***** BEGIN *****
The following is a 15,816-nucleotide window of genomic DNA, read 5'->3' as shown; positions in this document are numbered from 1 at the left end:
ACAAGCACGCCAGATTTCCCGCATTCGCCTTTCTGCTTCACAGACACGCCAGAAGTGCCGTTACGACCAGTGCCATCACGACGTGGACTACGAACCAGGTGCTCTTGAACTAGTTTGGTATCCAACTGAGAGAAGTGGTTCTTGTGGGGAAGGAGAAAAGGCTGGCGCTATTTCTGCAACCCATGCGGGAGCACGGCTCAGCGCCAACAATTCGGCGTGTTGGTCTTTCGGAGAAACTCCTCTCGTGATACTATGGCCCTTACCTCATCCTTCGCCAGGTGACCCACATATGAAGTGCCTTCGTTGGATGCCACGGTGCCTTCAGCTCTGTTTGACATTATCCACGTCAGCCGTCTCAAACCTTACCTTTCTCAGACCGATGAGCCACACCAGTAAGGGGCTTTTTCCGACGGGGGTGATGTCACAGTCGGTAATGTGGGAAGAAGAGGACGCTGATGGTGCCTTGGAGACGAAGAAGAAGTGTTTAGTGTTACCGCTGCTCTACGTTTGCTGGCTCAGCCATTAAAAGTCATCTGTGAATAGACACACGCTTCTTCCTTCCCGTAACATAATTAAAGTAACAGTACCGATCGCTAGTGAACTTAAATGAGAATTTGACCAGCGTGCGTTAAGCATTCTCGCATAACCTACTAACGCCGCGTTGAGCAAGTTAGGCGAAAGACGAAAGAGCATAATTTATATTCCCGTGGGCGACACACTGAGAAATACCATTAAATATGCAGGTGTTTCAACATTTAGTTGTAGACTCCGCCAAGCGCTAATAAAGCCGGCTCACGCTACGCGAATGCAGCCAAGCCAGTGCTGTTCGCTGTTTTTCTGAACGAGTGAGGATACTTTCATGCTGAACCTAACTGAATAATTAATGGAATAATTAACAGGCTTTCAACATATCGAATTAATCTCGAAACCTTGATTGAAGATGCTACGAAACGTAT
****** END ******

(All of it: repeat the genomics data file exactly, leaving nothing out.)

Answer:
The following is a 15,816-nucleotide window of genomic DNA, read 5'->3' as shown; positions in this document are numbered from 1 at the left end:
ACAAGCACGCCAGATTTCCCGCATTCGCCTTTCTGCTTCACAGACACGCCAGAAGTGCCGTTACGACCAGTGCCATCACGACGTGGACTACGAACCAGGTGCTCTTGAACTAGTTTGGTATCCAACTGAGAGAAGTGGTTCTTGTGGGGAAGGAGAAAAGGCTGGCGCTATTTCTGCAACCCATGCGGGAGCACGGCTCAGCGCCAACAATTCGGCGTGTTGGTCTTTCGGAGAAACTCCTCTCGTGATACTATGGCCCTTACCTCATCCTTCGCCAGGTGACCCACATATGAAGTGCCTTCGTTGGATGCCACGGTGCCTTCAGCTCTGTTTGACATTATCCACGTCAGCCGTCTCAAACCTTACCTTTCTCAGACCGATGAGCCACACCAGTAAGGGGCTTTTTCCGACGGGGGTGATGTCACAGTCGGTAATGTGGGAAGAAGAGGACGCTGATGGTGCCTTGGAGACGAAGAAGAAGTGTTTAGTGTTACCGCTGCTCTACGTTTGCTGGCTCAGCCATTAAAAGTCATCTGTGAATAGACACACGCTTCTTCCTTCCCGTAACATAATTAAAGTAACAGTACCGATCGCTAGTGAACTTAAATGAGAATTTGACCAGCGTGCGTTAAGCATTCTCGCATAACCTACTAACGCCGCGTTGAGCAAGTTAGGCGAAAGACGAAAGAGCATAATTTATATTCCCGTGGGCGACACACTGAGAAATACCATTAAATATGCAGGTGTTTCAACATTTAGTTGTAGACTCCGCCAAGCGCTAATAAAGCCGGCTCACGCTACGCGAATGCAGCCAAGCCAGTGCTGTTCGCTGTTTTTCTGAACGAGTGAGGATACTTTCATGCTGAACCTAACTGAATAATTAATGGAATAATTAACAGGCTTTCAACATATCGAATTAATCTCGAAACCTTGATTGAAGATGCTACGAAACGTAT